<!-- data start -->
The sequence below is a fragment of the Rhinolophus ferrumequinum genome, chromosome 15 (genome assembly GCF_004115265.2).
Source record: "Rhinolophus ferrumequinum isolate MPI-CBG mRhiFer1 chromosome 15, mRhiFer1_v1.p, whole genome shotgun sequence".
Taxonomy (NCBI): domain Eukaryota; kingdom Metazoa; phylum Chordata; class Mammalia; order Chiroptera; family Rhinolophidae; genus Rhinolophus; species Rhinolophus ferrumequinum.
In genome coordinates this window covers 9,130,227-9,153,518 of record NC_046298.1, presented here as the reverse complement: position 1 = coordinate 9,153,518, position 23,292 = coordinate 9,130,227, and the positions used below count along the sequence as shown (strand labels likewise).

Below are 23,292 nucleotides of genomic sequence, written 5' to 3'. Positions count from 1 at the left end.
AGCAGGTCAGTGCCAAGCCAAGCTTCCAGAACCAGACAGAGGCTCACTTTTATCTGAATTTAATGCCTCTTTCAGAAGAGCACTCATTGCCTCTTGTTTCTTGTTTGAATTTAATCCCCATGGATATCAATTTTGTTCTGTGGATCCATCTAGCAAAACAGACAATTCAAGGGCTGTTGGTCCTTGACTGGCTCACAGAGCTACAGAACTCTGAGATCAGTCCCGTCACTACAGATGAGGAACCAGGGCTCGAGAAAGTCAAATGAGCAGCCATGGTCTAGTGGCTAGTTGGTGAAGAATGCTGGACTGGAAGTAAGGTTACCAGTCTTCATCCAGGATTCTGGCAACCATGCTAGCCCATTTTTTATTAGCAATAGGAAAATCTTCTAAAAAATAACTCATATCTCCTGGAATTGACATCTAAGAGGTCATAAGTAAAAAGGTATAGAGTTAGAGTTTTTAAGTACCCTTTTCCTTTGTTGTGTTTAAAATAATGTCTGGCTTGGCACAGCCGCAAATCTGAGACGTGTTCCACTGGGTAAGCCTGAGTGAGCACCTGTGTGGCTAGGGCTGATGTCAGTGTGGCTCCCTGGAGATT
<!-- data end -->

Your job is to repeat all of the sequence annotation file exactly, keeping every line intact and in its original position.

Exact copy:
The sequence below is a fragment of the Rhinolophus ferrumequinum genome, chromosome 15 (genome assembly GCF_004115265.2).
Source record: "Rhinolophus ferrumequinum isolate MPI-CBG mRhiFer1 chromosome 15, mRhiFer1_v1.p, whole genome shotgun sequence".
Taxonomy (NCBI): domain Eukaryota; kingdom Metazoa; phylum Chordata; class Mammalia; order Chiroptera; family Rhinolophidae; genus Rhinolophus; species Rhinolophus ferrumequinum.
In genome coordinates this window covers 9,130,227-9,153,518 of record NC_046298.1, presented here as the reverse complement: position 1 = coordinate 9,153,518, position 23,292 = coordinate 9,130,227, and the positions used below count along the sequence as shown (strand labels likewise).

Below are 23,292 nucleotides of genomic sequence, written 5' to 3'. Positions count from 1 at the left end.
AGCAGGTCAGTGCCAAGCCAAGCTTCCAGAACCAGACAGAGGCTCACTTTTATCTGAATTTAATGCCTCTTTCAGAAGAGCACTCATTGCCTCTTGTTTCTTGTTTGAATTTAATCCCCATGGATATCAATTTTGTTCTGTGGATCCATCTAGCAAAACAGACAATTCAAGGGCTGTTGGTCCTTGACTGGCTCACAGAGCTACAGAACTCTGAGATCAGTCCCGTCACTACAGATGAGGAACCAGGGCTCGAGAAAGTCAAATGAGCAGCCATGGTCTAGTGGCTAGTTGGTGAAGAATGCTGGACTGGAAGTAAGGTTACCAGTCTTCATCCAGGATTCTGGCAACCATGCTAGCCCATTTTTTATTAGCAATAGGAAAATCTTCTAAAAAATAACTCATATCTCCTGGAATTGACATCTAAGAGGTCATAAGTAAAAAGGTATAGAGTTAGAGTTTTTAAGTACCCTTTTCCTTTGTTGTGTTTAAAATAATGTCTGGCTTGGCACAGCCGCAAATCTGAGACGTGTTCCACTGGGTAAGCCTGAGTGAGCACCTGTGTGGCTAGGGCTGATGTCAGTGTGGCTCCCTGGAGATT